Appliance Assembly / Automated Assembly / Screwdriving and Riveting Assembly

Appliance Assembly: Automation System Sucks It Up

May 20, 2011
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When German appliance manufacturer Vorwerk designed a state-of-the-art vacuum cleaner, it needed a state-of-the-art automation system to assemble it.



Sneezing and coughing after getting up in the morning, teary eyes, runny nose or headaches can indicate an allergy to house dust mites.

According the National Institutes of Environmental Health Sciences, 27 percent of Americans are sensitive enough to dust mites to experience mild allergic symptoms. For some people, dust mite allergens cause severe symptoms. The American College of Allergy, Asthma, and Immunology estimates that as many as 90 percent of people with allergic asthma are sensitive to dust mites, and at least 45 percent of young people with asthma are allergic to dust mites. Dust mites are found in every household. They thrive in humid, warm climates and feel especially at home in mattresses, bed linen, carpets and upholstery.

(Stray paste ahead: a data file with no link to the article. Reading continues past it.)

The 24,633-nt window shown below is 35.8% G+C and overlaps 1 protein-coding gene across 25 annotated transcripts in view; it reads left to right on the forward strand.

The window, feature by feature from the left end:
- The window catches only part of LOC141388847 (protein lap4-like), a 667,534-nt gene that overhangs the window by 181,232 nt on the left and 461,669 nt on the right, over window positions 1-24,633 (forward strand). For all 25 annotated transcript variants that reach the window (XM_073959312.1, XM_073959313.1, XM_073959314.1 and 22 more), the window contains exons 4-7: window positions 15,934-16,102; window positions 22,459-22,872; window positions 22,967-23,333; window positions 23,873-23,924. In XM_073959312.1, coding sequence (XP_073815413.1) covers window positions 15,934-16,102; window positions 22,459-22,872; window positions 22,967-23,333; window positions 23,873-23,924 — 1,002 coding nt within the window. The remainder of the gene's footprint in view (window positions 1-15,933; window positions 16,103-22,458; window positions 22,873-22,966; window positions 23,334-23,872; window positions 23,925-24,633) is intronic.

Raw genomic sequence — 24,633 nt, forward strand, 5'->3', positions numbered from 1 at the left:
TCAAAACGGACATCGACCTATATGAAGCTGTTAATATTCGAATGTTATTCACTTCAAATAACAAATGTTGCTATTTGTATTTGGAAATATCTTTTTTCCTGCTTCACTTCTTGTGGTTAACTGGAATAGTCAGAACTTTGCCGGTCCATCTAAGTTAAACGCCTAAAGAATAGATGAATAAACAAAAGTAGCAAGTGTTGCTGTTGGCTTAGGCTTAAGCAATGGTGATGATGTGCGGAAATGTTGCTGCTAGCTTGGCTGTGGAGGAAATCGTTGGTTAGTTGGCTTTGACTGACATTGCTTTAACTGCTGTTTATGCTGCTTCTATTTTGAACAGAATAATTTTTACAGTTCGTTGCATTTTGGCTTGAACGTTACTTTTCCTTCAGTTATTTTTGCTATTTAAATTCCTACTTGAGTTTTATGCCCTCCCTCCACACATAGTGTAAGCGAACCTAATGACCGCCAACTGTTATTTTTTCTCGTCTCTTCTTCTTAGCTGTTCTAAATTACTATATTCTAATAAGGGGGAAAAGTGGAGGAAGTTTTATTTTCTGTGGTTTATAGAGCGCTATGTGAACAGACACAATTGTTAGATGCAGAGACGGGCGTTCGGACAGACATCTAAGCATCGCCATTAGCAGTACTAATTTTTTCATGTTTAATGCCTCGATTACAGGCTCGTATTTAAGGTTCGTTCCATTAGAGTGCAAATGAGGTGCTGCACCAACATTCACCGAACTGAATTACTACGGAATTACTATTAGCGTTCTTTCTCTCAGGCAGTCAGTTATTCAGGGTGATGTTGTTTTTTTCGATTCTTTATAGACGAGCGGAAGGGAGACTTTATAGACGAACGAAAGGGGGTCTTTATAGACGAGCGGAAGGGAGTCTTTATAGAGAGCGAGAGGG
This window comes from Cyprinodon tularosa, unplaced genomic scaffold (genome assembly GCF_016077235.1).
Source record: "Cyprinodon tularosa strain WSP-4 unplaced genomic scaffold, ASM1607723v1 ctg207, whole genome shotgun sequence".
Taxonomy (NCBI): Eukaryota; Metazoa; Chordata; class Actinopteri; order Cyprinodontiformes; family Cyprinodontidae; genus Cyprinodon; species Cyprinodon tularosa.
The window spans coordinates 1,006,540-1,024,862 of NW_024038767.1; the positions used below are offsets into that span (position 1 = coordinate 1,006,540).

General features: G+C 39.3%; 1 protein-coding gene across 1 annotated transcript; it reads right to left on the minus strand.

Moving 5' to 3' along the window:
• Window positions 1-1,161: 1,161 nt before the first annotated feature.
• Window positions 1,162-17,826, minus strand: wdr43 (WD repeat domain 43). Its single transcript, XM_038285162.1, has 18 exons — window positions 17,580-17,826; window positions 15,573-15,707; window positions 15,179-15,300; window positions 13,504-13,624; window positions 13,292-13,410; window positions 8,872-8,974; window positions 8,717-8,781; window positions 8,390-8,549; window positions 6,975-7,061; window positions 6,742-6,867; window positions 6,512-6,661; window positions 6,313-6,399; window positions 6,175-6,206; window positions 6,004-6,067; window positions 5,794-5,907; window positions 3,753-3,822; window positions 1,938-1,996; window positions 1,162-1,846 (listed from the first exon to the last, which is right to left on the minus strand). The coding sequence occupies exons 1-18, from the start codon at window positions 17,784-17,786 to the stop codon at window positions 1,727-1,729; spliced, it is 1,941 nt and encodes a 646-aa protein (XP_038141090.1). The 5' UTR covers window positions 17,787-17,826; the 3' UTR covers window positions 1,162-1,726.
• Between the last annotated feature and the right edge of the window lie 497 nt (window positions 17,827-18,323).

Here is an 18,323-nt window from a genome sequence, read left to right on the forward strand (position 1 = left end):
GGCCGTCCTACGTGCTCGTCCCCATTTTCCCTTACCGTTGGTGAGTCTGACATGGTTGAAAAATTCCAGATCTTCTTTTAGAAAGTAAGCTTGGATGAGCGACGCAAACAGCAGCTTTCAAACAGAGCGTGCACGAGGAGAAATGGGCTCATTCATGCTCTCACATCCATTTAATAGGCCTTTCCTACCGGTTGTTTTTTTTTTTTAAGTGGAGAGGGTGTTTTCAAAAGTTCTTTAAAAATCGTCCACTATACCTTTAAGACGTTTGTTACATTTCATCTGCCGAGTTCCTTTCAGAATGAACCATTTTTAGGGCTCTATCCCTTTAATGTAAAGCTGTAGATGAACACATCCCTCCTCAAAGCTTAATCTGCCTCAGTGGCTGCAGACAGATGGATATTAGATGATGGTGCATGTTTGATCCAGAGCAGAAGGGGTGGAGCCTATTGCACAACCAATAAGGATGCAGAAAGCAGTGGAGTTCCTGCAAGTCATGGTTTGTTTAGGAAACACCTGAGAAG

It’s not the mites themselves that cause illness, but their droppings, which disintegrate into minute particles that end up in the ambient air.

The most important tool for managing house dust mites is a good vacuum cleaner. But not all vacuum cleaners are the same. Every vacuum sucks up dust, but many release some of that dust back out through the exhaust air.

The engineers at Vorwerk & Co. believe that what goes into a vacuum should stay in the vacuum. Based in Wuppertal, Germany, Vorwerk manufactures vacuums, blenders and other products.

The company’s new Kobold 140 vacuum cleaner “swallows” 99.9 percent of all vacuumed dust thanks to a unique new bag that filters the air as it collects dust. “Up to now, profound cleanliness could only be achieved with multiple, different filters in an appliance,” says Michael Weber, manager of corporate communications at Vorwerk. “Changing the filters was cumbersome and often neglected. By replacing the full dust bag with a new one, three filters are replaced in a wink by a single step. It’s handy, simple and yet perfectly effective.”